“I miss the staff, they were all really friendly and welcoming. Putting myself in treatment was the best decision I have made for myself.”

Jaylen G.

Mental Illness and Alcohol Use Disorder

“Stop drinking.”

“You drink too much.”

“I’ll only drink on weekends.”

“I’ll only drink when I’m not with my kids.”

“I only drink beer…no hard stuff.”

“It’s normal to drink.”

If any of these above phrases resonate with you, you may be aware that there is a problem with alcohol. But what if one of the reasons you drink is to deal with an underlying mental health issue? What if the alcohol is only a sign of a different issue? When working with clients that are struggling with alcohol use (or any substance use, for that matter), I frequently ask “Tell me why you drink.” So often, they tell me that it helps them with feeling anxious or stressed or insomnia or boredom. It really isn’t about their drinking, it’s about the inability to effectively manage the underlying uncomfortable feeling—often anxiety or depression that has not been treated effectively (or even recognized).

According to the National Institute on Drug Abuse, around 25% of people with a substance use disorder (SUD) also have a co-occurring mental health disorder. What we see in clients, however, is that nearly 80% of people that abuse a substance, with alcohol being the number one abused substance, have symptoms of a mental health disorder and have never been properly diagnosed and treated. It sounds shocking, but let us consider this: many people begin to use and abuse alcohol as a teenager or in their early 20s which is a prime time for the onset of mental health issues. Anxiety disorders (including Generalized Anxiety Disorder, Panic Disorder, Social Phobia, to name a few) are often nebulous and alcohol does a great job of “treating” those symptoms. Worried about what is going to happen at work tomorrow? Have a drink. Stressed out from a long day? Have a drink. Nervous about going out tonight on that blind date? Have a drink. Can’t sleep? Have a drink.

Simply looking at how we treat depressive disorders and anxiety disorders is a big hint about why SUD and mental health so frequently interact. The first line of treatment is often an SSRI (Selective Serotonin Reuptake Inhibitor); the common ones are Prozac (fluoxetine), Zoloft (sertraline), Celexa (citalopram), Lexapro (escitalopram), and Paxil (paroxetine) to name a few. These drugs often take weeks to take full effect and they do not work for everyone. Why would I want to wait weeks to have relief of my paralyzing anxiety when I can drink a beer and feel better immediately?

There are three big reasons why we see so many people with an SUD struggling with mental health:

  • There are common risk factors for SUD and mental health (genetics, stress, socioeconomic status)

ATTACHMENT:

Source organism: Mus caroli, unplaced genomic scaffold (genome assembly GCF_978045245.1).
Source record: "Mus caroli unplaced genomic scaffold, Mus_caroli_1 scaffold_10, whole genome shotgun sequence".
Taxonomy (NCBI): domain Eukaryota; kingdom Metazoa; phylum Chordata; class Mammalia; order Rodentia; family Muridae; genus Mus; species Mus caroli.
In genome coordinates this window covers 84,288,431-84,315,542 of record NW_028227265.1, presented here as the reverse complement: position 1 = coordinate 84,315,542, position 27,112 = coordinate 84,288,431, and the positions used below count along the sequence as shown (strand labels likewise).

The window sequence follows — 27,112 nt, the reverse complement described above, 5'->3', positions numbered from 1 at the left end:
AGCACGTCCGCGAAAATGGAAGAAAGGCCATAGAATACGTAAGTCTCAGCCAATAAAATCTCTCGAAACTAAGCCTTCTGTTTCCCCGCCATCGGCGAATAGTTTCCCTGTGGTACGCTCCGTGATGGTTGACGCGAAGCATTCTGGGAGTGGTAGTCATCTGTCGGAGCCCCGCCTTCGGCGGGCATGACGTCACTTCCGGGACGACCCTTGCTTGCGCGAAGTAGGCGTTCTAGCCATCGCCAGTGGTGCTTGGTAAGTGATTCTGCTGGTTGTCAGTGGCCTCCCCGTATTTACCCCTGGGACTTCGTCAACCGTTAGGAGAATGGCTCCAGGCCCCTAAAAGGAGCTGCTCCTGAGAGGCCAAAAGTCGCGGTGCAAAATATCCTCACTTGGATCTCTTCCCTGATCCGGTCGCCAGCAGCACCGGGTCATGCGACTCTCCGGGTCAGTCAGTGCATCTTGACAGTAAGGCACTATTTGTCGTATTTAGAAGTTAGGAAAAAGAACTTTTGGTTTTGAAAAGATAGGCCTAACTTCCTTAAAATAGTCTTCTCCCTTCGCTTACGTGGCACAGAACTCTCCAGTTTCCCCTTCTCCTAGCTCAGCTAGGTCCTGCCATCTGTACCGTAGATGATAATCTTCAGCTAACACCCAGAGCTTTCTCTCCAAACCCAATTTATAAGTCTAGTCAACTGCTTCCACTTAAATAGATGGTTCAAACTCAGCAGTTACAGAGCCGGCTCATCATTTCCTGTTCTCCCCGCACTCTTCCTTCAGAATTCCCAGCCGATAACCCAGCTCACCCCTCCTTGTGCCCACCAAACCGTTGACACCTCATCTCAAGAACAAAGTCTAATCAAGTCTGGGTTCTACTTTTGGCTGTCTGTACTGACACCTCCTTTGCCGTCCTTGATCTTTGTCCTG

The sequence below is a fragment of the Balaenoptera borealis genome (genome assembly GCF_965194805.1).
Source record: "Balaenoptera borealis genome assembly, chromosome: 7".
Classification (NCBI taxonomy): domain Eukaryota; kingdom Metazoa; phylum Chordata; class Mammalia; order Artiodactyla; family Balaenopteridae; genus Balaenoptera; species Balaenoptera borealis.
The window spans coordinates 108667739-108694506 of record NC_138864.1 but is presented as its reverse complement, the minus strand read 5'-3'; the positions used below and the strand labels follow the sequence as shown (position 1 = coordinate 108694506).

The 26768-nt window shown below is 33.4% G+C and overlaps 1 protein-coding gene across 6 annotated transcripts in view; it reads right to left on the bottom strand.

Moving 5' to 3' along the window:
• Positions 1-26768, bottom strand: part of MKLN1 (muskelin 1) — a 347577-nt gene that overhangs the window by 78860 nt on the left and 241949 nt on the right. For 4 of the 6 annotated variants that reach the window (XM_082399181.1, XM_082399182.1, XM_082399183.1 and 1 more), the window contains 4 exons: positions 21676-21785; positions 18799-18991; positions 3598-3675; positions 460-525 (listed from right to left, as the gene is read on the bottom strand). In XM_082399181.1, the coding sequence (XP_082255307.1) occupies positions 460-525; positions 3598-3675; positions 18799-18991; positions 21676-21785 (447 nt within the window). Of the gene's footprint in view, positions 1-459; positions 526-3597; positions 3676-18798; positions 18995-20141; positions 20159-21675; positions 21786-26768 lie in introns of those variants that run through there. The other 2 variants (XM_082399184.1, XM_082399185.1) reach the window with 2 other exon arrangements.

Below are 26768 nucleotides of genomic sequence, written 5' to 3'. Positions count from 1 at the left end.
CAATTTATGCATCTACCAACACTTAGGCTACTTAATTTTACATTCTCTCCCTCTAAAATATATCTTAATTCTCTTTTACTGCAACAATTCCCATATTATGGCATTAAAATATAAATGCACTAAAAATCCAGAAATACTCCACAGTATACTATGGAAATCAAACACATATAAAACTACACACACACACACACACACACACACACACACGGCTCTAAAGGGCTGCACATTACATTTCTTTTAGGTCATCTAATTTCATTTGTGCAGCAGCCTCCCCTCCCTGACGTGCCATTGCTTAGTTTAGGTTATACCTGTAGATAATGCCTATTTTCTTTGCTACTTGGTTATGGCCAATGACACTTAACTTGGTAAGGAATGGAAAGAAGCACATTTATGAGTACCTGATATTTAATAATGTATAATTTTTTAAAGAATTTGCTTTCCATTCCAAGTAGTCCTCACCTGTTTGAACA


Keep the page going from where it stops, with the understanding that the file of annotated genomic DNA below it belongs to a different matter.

• Mental illness may contribute to the development and continuance of an SUD (yes, my Prozac helps with anxiety…but alcohol works much faster!)
  • SUD can contribute to mental health issues: the consequences of SUD (legal charges, financial loss, divorce, separation from family, to name a few) often result in very normal (but uncomfortable) emotions (depressive symptoms, anxiety symptoms) that can develop into a full-blown mental health issue. Substances also impact the areas of the brain that help us process and regulate our emotions; if the SUD damages those areas, a person is more prone to developing a mental health problem.

So what to do about this? First, talk about it with a qualified professional. A qualified professional is one that has specialized knowledge about SUD and mental health and is capable of effectively assessing and referring to treatment services. A counselor with an LAC (Licensed Addiction Counselor) after their name is someone with specialized education about assessing, diagnosing, and treating substance use. A counselor with either an LCSW (Licensed Clinical Social Worker) or an LCPC (Licensed Clinical Professional Counselor) after their name is a counselor with knowledge and training in assessing, diagnosing, and treating mental health issues such as anxiety and depressive disorders.

Second, collaborate with a qualified counselor or treatment program to identify treatment goals that meet your needs. This may mean getting on medication or doing therapy or both. It is important that your counselor can help you address the symptoms you may be having and helping to determine if the symptoms are related to the substance use or the mental health (or both). It’s important to have a multidisciplinary team to work with: mental health and SUD are complex disorders on their own. When they are both present, it can be even more complicated. An integrated team means there are a counselor, a medical provider and a provider to manage any psychotropic medications. There may be more people on your team as well depending on your needs.

Third, don’t give up hope! Recovery is possible. It takes connecting with others, willingness to be honest and vulnerable and the ability to change in order to heal. Mental health and SUD issues are seen as primary, chronic conditions that often take a lifetime of management. Like any chronic illness, treatment strategies can vary over time and must be flexible and individualized depending on the need of the individual.

If you are interested in how Rimrock can help you or a loved one start the journey to recovery, we are here to help answer your questions. Our Admissions Department can be reached at (406) 248-3175 or (800) 227-3953. Normal admission hours are between 8:00 am and 5:00 pm Mountain Time, Monday through Friday. However, we do have staff available anytime to take your call. Contact us today to begin your journey to recovery.

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